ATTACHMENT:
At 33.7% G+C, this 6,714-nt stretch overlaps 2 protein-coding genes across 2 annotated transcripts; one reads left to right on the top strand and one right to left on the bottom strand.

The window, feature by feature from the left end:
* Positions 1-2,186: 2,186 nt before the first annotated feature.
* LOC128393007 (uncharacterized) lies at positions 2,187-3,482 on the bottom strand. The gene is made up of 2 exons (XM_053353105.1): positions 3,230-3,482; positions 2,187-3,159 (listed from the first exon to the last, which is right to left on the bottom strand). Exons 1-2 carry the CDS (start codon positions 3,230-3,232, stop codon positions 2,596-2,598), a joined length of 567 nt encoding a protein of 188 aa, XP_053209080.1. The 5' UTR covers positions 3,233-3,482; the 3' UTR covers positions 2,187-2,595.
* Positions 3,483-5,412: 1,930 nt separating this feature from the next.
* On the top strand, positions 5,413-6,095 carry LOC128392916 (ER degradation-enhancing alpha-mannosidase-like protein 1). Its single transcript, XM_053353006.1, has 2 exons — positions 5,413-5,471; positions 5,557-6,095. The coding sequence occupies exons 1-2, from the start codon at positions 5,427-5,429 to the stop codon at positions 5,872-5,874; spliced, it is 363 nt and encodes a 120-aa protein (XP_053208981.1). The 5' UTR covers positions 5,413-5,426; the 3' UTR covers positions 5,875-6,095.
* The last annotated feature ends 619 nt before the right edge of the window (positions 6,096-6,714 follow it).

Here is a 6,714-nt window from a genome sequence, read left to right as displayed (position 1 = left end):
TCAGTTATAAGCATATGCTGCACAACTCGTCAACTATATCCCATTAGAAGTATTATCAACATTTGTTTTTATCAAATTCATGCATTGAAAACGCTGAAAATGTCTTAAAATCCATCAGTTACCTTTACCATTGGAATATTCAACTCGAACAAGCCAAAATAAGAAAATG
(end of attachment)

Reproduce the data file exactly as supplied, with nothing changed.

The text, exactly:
At 33.7% G+C, this 6,714-nt stretch overlaps 2 protein-coding genes across 2 annotated transcripts; one reads left to right on the top strand and one right to left on the bottom strand.

The window, feature by feature from the left end:
* Positions 1-2,186: 2,186 nt before the first annotated feature.
* LOC128393007 (uncharacterized) lies at positions 2,187-3,482 on the bottom strand. The gene is made up of 2 exons (XM_053353105.1): positions 3,230-3,482; positions 2,187-3,159 (listed from the first exon to the last, which is right to left on the bottom strand). Exons 1-2 carry the CDS (start codon positions 3,230-3,232, stop codon positions 2,596-2,598), a joined length of 567 nt encoding a protein of 188 aa, XP_053209080.1. The 5' UTR covers positions 3,233-3,482; the 3' UTR covers positions 2,187-2,595.
* Positions 3,483-5,412: 1,930 nt separating this feature from the next.
* On the top strand, positions 5,413-6,095 carry LOC128392916 (ER degradation-enhancing alpha-mannosidase-like protein 1). Its single transcript, XM_053353006.1, has 2 exons — positions 5,413-5,471; positions 5,557-6,095. The coding sequence occupies exons 1-2, from the start codon at positions 5,427-5,429 to the stop codon at positions 5,872-5,874; spliced, it is 363 nt and encodes a 120-aa protein (XP_053208981.1). The 5' UTR covers positions 5,413-5,426; the 3' UTR covers positions 5,875-6,095.
* The last annotated feature ends 619 nt before the right edge of the window (positions 6,096-6,714 follow it).

Here is a 6,714-nt window from a genome sequence, read left to right as displayed (position 1 = left end):
TCAGTTATAAGCATATGCTGCACAACTCGTCAACTATATCCCATTAGAAGTATTATCAACATTTGTTTTTATCAAATTCATGCATTGAAAACGCTGAAAATGTCTTAAAATCCATCAGTTACCTTTACCATTGGAATATTCAACTCGAACAAGCCAAAATAAGAAAATG